If I was a lender, I'd conduct spot checks as well. Though you qualified five years ago for my card -- and were granted a certain limit based on your income then -- there is no guarantee that you're still in the same financial situation today. If I am basing your credit limit on five-year-old financials, it's possible that I am miscalculating the risk that you represent. To be sure, there is a chance that your income could actually go up as well. If it has, I'd like to know -- so that I can possibly extend more credit to you. The point is that only a financial spot check will allow me to know what I am currently dealing with as it pertains to my customers.
One thing that miffs a lot of cardholders -- especially American Express cardholders -- is that American Express has a nasty habit of shutting people down even when the financial picture has actually improved with the customer. But to think that American Express is cutting limits or closing accounts based solely on income is foolish. The company looks at a lot of things; income is just one part of the equation.
It always sucks when a credit-card company does something that negatively impacts your credit position. Citibank recently shut down my line of credit. I lost nearly $25,000 in available credit because of it. Hey, those are the breaks. It's Citi's prerogative to shut down accounts that aren't profitable. It could have used any excuse to shut me down (read the cardmember agreement; every card company says that). It's Citi's money. It was a privilege that I was able to use it. It was not a right. We'd all do so much better if we stopped thinking that we were entitled to something. We're not. If American Express is your only creditor, then you're a fool. My blog is replete with admonitions to have backup cards (do a search of the word "backup" on this site). Ignore those admonitions at your own peril.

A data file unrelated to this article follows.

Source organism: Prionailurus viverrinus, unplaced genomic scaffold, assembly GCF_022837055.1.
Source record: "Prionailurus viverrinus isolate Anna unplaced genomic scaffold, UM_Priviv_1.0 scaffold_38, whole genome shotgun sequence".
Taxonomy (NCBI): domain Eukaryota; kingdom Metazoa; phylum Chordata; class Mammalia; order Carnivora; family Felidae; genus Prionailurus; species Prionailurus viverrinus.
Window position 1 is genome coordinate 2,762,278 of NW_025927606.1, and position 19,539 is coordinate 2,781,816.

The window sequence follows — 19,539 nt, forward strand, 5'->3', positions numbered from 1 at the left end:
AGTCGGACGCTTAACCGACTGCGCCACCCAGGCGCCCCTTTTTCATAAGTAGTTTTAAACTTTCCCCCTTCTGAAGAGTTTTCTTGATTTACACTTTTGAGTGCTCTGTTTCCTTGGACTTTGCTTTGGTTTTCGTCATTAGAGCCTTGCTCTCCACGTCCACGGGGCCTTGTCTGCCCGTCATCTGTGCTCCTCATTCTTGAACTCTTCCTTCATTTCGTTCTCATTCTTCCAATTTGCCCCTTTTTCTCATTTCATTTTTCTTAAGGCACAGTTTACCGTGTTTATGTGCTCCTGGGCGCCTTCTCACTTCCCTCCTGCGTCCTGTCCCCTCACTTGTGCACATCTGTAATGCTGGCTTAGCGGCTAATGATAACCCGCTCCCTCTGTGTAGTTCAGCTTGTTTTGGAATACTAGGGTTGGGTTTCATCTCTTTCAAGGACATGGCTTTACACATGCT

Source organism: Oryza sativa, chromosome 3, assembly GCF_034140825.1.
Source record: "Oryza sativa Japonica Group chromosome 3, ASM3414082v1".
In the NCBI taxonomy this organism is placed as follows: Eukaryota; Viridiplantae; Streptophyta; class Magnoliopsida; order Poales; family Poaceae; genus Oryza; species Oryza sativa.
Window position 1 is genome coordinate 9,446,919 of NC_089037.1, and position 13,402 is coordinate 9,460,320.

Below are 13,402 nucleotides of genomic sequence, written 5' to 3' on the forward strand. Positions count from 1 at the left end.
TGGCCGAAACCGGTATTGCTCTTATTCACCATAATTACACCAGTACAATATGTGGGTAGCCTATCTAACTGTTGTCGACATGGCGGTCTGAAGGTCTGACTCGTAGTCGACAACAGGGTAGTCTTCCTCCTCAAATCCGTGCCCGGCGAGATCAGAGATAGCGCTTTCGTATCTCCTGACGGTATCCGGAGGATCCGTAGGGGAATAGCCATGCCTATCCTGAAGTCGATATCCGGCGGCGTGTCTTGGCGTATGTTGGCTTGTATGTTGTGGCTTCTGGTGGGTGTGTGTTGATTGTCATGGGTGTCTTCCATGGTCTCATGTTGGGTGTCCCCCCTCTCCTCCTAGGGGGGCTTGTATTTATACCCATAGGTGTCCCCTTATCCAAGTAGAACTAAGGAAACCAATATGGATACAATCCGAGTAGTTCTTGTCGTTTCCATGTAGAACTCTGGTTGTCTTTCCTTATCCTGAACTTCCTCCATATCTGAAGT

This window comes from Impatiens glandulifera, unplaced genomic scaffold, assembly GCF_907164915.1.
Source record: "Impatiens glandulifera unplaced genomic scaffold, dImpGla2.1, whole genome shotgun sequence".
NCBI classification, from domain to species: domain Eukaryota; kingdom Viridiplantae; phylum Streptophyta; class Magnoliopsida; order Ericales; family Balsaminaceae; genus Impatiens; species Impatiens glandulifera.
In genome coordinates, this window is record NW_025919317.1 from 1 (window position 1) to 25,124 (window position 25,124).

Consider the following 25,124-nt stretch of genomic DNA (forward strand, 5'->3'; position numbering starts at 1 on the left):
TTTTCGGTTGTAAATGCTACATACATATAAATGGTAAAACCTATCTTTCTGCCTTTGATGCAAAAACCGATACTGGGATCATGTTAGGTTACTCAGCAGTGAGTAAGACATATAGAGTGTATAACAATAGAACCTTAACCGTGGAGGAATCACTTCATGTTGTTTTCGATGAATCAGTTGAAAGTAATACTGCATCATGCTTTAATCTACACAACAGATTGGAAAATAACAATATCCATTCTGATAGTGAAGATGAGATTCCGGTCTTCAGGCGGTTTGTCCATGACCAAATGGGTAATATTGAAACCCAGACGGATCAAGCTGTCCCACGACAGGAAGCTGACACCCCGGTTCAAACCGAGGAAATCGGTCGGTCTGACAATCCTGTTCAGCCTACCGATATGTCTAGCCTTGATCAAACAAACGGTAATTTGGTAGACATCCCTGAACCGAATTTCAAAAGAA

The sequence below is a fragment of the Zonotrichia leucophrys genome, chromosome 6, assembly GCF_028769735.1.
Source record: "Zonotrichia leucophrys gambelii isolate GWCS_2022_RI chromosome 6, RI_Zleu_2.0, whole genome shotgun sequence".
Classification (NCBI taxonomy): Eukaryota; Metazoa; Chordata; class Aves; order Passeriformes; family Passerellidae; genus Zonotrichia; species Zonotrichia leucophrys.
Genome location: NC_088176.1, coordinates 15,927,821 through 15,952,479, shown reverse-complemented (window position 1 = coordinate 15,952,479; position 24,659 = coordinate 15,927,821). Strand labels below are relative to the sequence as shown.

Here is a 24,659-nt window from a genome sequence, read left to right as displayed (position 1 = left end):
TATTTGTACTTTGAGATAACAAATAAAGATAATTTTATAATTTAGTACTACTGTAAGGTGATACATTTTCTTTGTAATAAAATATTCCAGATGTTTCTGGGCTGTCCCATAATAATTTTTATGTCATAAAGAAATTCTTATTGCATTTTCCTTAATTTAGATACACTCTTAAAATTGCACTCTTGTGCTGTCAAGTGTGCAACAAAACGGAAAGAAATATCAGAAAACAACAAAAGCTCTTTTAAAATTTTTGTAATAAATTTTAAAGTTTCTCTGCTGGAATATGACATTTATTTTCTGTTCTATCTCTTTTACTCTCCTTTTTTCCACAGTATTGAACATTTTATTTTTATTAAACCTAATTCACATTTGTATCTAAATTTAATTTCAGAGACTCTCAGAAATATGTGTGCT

This is a difficult credit environment. Although I carry no balances, I expect to see another account closure or two. If it happens, I won't cry about it. It's just business as usual. I knew what I was getting into when I decided to apply for credit cards. Card companies -- right now -- have itchy trigger fingers. And rightfully so. I've never seen a credit environment like this; I expect it to get worse.
I fully expect American Express to continue picking people off with these financial reviews. My nit isn't that they do these financial reviews; my nit is in the way they do them. I think a lot of cardmembers are upset that American Express has the nerve to do these spot checks at all. To those people, I say this: I'm not with you. It's not your money. It's a business. Be upset with the way American Express conducts these financial reviews. Don't be upset that American Express is doing its due diligence to make sure that you're still the same customer you claimed you were years ago -- or the customer you claimed to be just a few weeks ago.